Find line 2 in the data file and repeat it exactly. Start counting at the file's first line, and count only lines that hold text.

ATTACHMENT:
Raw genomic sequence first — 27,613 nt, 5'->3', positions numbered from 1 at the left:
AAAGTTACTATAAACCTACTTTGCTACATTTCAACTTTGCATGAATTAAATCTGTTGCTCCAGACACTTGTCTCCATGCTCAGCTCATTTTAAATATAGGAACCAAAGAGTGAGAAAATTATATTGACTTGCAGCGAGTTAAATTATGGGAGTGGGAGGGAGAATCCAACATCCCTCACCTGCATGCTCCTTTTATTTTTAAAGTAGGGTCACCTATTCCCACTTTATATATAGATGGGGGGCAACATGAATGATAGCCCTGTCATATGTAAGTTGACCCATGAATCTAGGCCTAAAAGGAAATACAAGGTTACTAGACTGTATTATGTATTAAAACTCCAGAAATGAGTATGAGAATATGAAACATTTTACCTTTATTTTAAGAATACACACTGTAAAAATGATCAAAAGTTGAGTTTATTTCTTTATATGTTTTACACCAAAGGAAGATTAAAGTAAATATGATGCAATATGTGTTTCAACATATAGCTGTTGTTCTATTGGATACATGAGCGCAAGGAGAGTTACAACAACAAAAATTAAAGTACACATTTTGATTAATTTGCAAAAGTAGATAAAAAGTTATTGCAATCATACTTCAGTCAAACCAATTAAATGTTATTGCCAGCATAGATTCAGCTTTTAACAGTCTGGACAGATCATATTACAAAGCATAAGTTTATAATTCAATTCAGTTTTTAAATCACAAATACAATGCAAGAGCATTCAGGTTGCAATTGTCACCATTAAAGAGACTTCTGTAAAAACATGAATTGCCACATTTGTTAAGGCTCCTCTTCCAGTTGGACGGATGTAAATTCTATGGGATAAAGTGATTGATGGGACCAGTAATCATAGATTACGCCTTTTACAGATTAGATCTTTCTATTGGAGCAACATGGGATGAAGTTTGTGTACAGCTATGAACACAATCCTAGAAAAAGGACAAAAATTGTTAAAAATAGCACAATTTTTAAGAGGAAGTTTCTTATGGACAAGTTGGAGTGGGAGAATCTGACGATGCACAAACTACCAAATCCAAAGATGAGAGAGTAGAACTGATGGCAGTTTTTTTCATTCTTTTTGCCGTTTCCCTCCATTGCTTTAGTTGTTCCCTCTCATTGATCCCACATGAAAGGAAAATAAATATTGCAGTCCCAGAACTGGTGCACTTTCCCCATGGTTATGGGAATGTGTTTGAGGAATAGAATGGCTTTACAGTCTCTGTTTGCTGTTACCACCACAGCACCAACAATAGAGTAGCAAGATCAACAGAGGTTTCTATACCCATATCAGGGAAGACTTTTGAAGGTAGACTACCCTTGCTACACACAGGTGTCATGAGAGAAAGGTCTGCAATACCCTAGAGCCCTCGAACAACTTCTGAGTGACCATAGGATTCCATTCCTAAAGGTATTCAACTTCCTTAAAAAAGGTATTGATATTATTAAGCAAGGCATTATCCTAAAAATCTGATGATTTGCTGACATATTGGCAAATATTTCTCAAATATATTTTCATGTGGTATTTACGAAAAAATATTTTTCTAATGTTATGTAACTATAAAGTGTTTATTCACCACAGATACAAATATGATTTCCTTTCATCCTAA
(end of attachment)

AAAGTTACTATAAACCTACTTTGCTACATTTCAACTTTGCATGAATTAAATCTGTTGCTCCAGACACTTGTCTCCATGCTCAGCTCATTTTAAATATAGGAACCAAAGAGTGAGAAAATTATATTGACTTGCAGCGAGTTAAATTATGGGAGTGGGAGGGAGAATCCAACATCCCTCACCTGCATGCTCCTTTTATTTTTAAAGTAGGGTCACCTATTCCCACTTTATATATAGATGGGGGGCAACATGAATGATAGCCCTGTCATATGTAAGTTGACCCATGAATCTAGGCCTAAAAGGAAATACAAGGTTACTAGACTGTATTATGTATTAAAACTCCAGAAATGAGTATGAGAATATGAAACATTTTACCTTTATTTTAAGAATACACACTGTAAAAATGATCAAAAGTTGAGTTTATTTCTTTATATGTTTTACACCAAAGGAAGATTAAAGTAAATATGATGCAATATGTGTTTCAACATATAGCTGTTGTTCTATTGGATACATGAGCGCAAGGAGAGTTACAACAACAAAAATTAAAGTACACATTTTGATTAATTTGCAAAAGTAGATAAAAAGTTATTGCAATCATACTTCAGTCAAACCAATTAAATGTTATTGCCAGCATAGATTCAGCTTTTAACAGTCTGGACAGATCATATTACAAAGCATAAGTTTATAATTCAATTCAGTTTTTAAATCACAAATACAATGCAAGAGCATTCAGGTTGCAATTGTCACCATTAAAGAGACTTCTGTAAAAACATGAATTGCCACATTTGTTAAGGCTCCTCTTCCAGTTGGACGGATGTAAATTCTATGGGATAAAGTGATTGATGGGACCAGTAATCATAGATTACGCCTTTTACAGATTAGATCTTTCTATTGGAGCAACATGGGATGAAGTTTGTGTACAGCTATGAACACAATCCTAGAAAAAGGACAAAAATTGTTAAAAATAGCACAATTTTTAAGAGGAAGTTTCTTATGGACAAGTTGGAGTGGGAGAATCTGACGATGCACAAACTACCAAATCCAAAGATGAGAGAGTAGAACTGATGGCAGTTTTTTTCATTCTTTTTGCCGTTTCCCTCCATTGCTTTAGTTGTTCCCTCTCATTGATCCCACATGAAAGGAAAATAAATATTGCAGTCCCAGAACTGGTGCACTTTCCCCATGGTTATGGGAATGTGTTTGAGGAATAGAATGGCTTTACAGTCTCTGTTTGCTGTTACCACCACAGCACCAACAATAGAGTAGCAAGATCAACAGAGGTTTCTATACCCATATCAGGGAAGACTTTTGAAGGTAGACTACCCTTGCTACACACAGGTGTCATGAGAGAAAGGTCTGCAATACCCTAGAGCCCTCGAACAACTTCTGAGTGACCATAGGATTCCATTCCTAAAGGTATTCAACTTCCTTAAAAAAGGTATTGATATTATTAAGCAAGGCATTATCCTAAAAATCTGATGATTTGCTGACATATTGGCAAATATTTCTCAAATATATTTTCATGTGGTATTTACGAAAAAATATTTTTCTAATGTTATGTAACTATAAAGTGTTTATTCACCACAGATACAAATATGATTTCCTTTCATCCTAA